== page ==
Pilgrim's Ridge residents losing patience Drainage problems are 4 years old NORTH LAUREL/SAVAGE

April 09, 1993|By Jackie Powder | Jackie Powder,Staff Writer

Margaret Bevan is losing patience. For the past five years the North Laurel resident has lived in the unfinished town house development of Pilgrim's Ridge.

Ponds of water form in the parking lot when it rains and are filled with tadpoles in the summer. Paving on one road in the 70-unit development is incomplete and potholes dot the parking lot.

The developer, John W. Steffey Sr., never completed the project and residents have been waiting since 1989 for the county and the bonding company that secured the project to come to an agreement.

"A year is acceptable, maybe two, but we're going on four years," Ms. Bevan said.

"There's no drainage and there's water constantly coming up through the concrete," she said. "When it snows it's solid ice and in the summer it's pure algae."

For the past four years the county has been negotiating with the bonding company, International Fidelity Insurance Co. of Newark, N.J., to pay for the unfinished work.

County solicitor Barbara Cook said the county expects to sign an agreement with the bonding company next week, allowing work to begin. Ms. Cook said that the bonding company already has hired a contractor.

County public works director Jim Irvin said that once the agreement is signed, work should begin within several weeks.

Despite assurances from the county, Pilgrim Ridge residents say they've heard it before.

"The county keeps promising the moon and doesn't deliver anything," said five-year Pilgrim's Ridge resident Carmen Stinson. "We still have a swamp out there and a lot of people are just getting disgusted and giving up."

John Burke, of Property Management Resources, the company that runs the homeowner's association at Pilgrim's Ridge, said that the county has not been aggressive enough in forcing the bonding company to complete the development.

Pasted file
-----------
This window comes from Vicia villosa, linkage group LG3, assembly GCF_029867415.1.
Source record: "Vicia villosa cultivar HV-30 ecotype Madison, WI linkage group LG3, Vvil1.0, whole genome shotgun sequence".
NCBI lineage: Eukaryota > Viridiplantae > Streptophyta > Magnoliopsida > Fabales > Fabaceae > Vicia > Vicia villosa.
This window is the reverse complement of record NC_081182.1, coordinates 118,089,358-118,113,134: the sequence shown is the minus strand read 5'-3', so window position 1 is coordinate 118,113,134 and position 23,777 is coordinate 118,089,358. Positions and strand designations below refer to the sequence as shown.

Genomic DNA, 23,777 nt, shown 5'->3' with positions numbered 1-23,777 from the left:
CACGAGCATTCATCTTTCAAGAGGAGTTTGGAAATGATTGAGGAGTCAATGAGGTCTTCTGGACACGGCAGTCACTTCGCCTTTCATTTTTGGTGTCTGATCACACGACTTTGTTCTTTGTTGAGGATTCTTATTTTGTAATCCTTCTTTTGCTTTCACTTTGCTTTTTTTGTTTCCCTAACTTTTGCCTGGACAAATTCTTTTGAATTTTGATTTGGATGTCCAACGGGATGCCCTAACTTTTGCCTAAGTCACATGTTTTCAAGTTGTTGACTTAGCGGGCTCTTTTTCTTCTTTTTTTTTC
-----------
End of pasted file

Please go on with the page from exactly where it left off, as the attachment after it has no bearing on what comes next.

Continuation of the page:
"Every time I talk with them [the county], they say work is $H imminent, work is imminent," Mr. Burke said. "I've been hearing it so long, I'm even saying it now."

For two years the association has been pushing the county to force the bond holder to surrender the $233,725 bond in order to make the needed repairs.

Mr. Burke said that the county should have gone ahead with a lawsuit it had prepared against the bonding company.

"In my opinion the bonding company has stonewalled the county for far too long," he said.

Ms. Cook said that going to court is not necessarily the most efficient way of solving the problem.

"I doubt seriously if a lawsuit were properly defended that it would have been resolved by now," she said.

Neither Daniel J. Mitterhoff, a Washington attorney who represents International Fidelity, nor company officials returned phone calls.

Because the development isn't completed, technically it's still the developer's responsibility to maintain the project. Once it's completed, the roads can be dedicated and the county will take over their maintenance, Mr. Burke said.

Mr. Steffey could not be reached for comment at his company, Stefco Builders, in Glen Burnie.

However, county public works officials have provided some snow removal services during the winter months.

"The county has helped with snow removal, but we still have a spring running across the parking lot, we still have tadpoles in the parking lot and a storm water management pond that's not completed," Mr. Burke said.

In addition, the unfinished development has created problems in buying and selling the town homes. Mr. Burke said that at least two potential homebuyers at Pilgrim's Ridge couldn't obtain financing because the project isn't completed.

"If this community was up in the city of Columbia this wouldn't be happening," said six-year resident Cathy Rosenberger. "We're in the southernmost tip [of the county] and they don't pay much attention to us."

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